Like wood, anthracite is cheaper when purchased in bulk, however it can also be purchased in 40 pound bags. Bulk coal is typically 10 to 20% cheaper than bagged coal, but due to its high energy density several years worth of energy can be stored in your basement. Also anthracite is waterproof and has little moisture, which means that you could load it straight out of a sack to your coal stove, boiler or furnace. Even if it is wet, you need merely drain off any excess water and load it directly into the stove. Leisure Line stokers feature stainless steel hoppers which are not bothered by the extra moisture.
Overall, Anthracite burning appliances are low maintenance and require only end of season maintenance. Stoves and furnaces manufactured by Leisure Line feature the Coal-Trol system which truly is “cruise control” for your stove. Simply set the desire temperature and then load coal and take out the ashes as needed. No huge temperature swings as are prevalent with wood fired stoves, just even consistent heat that warms your home in a way that has to be experienced to be believed.
Anthracite Is A More Reliable Heat Source
Anthracite coal is the only fossil fuel not traded on the futures market, therefore it’s pricing does not change rapidly. From 1949 to 2011 Anthracite purchased at point of origin went from $8.90 a short ton to $70.90 a short ton, that increase came in small incremental steps. While mining uses a large volume of diesel fuel, the cost of anthracite does not increase unless there is a dramatic increase in diesel cost. For example diesel has doubled in cost in the past 8 months while anthracite has increased less than 20%. There is another 200 to 600 years of anthracite available to mine, and current mining practices are based on land reclamation rather than leaving a scarred landscape. All coal mining areas are returned to pre-existing conditions and when complete and native vegetation including trees are planted. In short it is the responsible and reliable choice.
Wood pellets and cord wood are subject to shortages which may drastically affect the price. Wood pellets currently averages $250 per ton, but just in the past two years that price has changed up to $100 per ton. The average cost for a cord of wood in 2019 was $296 with some prices as high as $500 a cord for seasoned and split wood. In 2022 prices were a bit lower but there is a shortage forecast due to the period of colder than normal weather and other factors. The availability of commercially sold firewood is dependent on other industries such as lumber competing for available wood lots. Additionally disease and insect infestations affect the distance that the wood can be moved so as to contain any issues. This factor causes the cost to vary by up to 200% when comparing state to state. Of course there is one big benefit to burning wood, in that if you have access to a wood lot you can cut it yourself. On the other hand considering your time, cost of equipment, transportation and fuel it is far from free..
A Few Things To Remember When Burning Anthracite
Coal is an excellent option for homeowners looking for more convenient heating sources. Still, it comes with a few disadvantages, but they are easily manageable with proper knowledge and preparation. Coal ignites at a temperature more than 100 degrees higher than wood, and it requires a slightly different process to get it lit. Coal may also corrode steel chimneys and metal surfaces. It’s best to clean out your stove, boiler or furnace thoroughly immediately after shut down in spring. It is also advisable to utilize stainless steel for all venting of flue gas.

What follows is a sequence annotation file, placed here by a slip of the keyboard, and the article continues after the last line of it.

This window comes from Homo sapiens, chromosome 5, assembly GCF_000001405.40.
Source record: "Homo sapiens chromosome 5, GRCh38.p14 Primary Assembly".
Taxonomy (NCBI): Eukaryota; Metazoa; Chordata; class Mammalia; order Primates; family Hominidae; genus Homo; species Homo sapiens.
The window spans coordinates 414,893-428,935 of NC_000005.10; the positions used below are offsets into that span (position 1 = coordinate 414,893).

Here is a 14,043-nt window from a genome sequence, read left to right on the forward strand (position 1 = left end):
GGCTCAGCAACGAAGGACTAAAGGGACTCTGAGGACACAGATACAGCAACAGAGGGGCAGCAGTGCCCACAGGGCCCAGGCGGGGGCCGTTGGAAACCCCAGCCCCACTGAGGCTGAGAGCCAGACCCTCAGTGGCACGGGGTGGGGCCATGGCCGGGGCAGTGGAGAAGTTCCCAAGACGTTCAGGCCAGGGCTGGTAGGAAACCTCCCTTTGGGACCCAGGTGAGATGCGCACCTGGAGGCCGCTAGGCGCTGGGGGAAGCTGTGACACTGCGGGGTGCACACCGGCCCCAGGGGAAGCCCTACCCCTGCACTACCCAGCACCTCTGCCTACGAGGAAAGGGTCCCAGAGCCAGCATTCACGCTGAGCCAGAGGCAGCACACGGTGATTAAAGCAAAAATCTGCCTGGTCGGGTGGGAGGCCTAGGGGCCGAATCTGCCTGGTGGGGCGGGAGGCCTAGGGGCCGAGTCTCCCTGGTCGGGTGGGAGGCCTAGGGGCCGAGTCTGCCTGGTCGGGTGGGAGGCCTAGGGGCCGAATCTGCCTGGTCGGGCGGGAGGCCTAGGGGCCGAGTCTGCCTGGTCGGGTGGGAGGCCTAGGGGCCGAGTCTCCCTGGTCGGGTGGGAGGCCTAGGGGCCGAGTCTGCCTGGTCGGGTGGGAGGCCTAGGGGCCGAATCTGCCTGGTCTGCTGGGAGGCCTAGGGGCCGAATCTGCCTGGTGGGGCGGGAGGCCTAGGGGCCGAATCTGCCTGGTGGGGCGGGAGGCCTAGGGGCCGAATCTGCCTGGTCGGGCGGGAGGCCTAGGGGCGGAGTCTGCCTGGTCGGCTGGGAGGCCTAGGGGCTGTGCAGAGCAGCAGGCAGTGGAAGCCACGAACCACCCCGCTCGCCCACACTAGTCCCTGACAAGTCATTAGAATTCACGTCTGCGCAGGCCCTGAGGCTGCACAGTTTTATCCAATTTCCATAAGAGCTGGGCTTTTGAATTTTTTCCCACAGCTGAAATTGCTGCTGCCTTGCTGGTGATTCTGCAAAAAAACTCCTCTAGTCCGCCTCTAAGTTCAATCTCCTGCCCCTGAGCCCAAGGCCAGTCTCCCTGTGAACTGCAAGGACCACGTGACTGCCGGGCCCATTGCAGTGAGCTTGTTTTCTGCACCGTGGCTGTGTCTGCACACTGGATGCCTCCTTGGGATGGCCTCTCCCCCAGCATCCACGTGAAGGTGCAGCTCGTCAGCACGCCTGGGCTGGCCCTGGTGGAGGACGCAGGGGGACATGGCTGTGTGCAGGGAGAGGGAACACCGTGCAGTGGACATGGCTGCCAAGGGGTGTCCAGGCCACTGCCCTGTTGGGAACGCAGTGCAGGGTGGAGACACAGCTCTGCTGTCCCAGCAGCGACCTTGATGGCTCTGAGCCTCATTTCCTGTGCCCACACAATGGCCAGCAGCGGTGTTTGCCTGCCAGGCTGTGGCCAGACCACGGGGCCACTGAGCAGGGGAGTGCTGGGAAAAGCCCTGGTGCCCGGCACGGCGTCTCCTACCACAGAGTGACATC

Anthracite coal produces more ash than wood, however anthracite coal ashes are healthy for vegetables and other plants that favor an acidic soil (such as tomatoes!). While emptying the ash pan will be required every one to three days, the ash is easily disposed of and makes an excellent antiskid for winter ice. You can opt to keep the ashes in sealed plastic (must be allowed to cool before placing in plastic) or metal bins and save them for future home renovation projects, such as sprinkling them on slippery pathways or using them to cover potholes on your driveway or walk ways.
Lastly, It is not allowed to throw any materials other than anthracite into your coal stove, boiler or furnace. Doing so may melt the item and make them stick to the ashes. This can block the airflow and decrease the efficiency of your furnace or stove or cause a dangerous condition resulting in personal injury.
Anthracite-burning, like anything you have never done before requires proper education, Leisure Line offers many resources in the Owners link on our website. Anthracite ignite less quickly than wood. But, with a few attempts and practices, you will soon get into the groove of operating your coal stove or furnace without a hitch. The key is to improve your knowledge of coal usage and never underestimate the power of experience and preparation. In conclusion both wood and anthracite burning for heating your home have benefits and disadvantages, as to which one is right for you, that depends on your individual needs. We encourage you to research both before deciding for yourself.
As described in detail in the preceding paragraphs one fact is clear, anthracite coal is hotter, cleaner, cheaper, safer, and easier than wood or wood pellets. If you are ready to purchase an anthracite coal stoker stove, coal stoker boiler, or coal stoker furnace, or just have questions, our Leisure Line Stove Company team can help you! We are an American manufacturing company specializing in assisting clients in making their homes cozier for less money. We are in the people business first and foremost, and that is why we value quality, efficiency, and simplicity above all! Call us at 570-752-1811 for inquiries.